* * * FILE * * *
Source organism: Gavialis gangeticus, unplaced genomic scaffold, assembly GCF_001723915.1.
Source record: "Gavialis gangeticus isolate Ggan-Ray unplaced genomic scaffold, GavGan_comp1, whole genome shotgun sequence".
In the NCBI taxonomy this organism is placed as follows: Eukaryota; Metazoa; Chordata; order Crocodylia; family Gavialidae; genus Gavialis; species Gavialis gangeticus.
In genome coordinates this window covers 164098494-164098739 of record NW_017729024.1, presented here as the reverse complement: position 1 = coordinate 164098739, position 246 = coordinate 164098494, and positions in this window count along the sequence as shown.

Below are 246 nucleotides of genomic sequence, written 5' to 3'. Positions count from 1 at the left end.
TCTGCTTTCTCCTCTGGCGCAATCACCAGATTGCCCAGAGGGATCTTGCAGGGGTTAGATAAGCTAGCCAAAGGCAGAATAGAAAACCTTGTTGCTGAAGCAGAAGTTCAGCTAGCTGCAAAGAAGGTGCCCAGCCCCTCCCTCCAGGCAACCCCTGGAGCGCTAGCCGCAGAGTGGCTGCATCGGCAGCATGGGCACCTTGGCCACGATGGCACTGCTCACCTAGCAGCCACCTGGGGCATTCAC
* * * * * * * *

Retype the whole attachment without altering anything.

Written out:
Source organism: Gavialis gangeticus, unplaced genomic scaffold, assembly GCF_001723915.1.
Source record: "Gavialis gangeticus isolate Ggan-Ray unplaced genomic scaffold, GavGan_comp1, whole genome shotgun sequence".
In the NCBI taxonomy this organism is placed as follows: Eukaryota; Metazoa; Chordata; order Crocodylia; family Gavialidae; genus Gavialis; species Gavialis gangeticus.
In genome coordinates this window covers 164098494-164098739 of record NW_017729024.1, presented here as the reverse complement: position 1 = coordinate 164098739, position 246 = coordinate 164098494, and positions in this window count along the sequence as shown.

Below are 246 nucleotides of genomic sequence, written 5' to 3'. Positions count from 1 at the left end.
TCTGCTTTCTCCTCTGGCGCAATCACCAGATTGCCCAGAGGGATCTTGCAGGGGTTAGATAAGCTAGCCAAAGGCAGAATAGAAAACCTTGTTGCTGAAGCAGAAGTTCAGCTAGCTGCAAAGAAGGTGCCCAGCCCCTCCCTCCAGGCAACCCCTGGAGCGCTAGCCGCAGAGTGGCTGCATCGGCAGCATGGGCACCTTGGCCACGATGGCACTGCTCACCTAGCAGCCACCTGGGGCATTCAC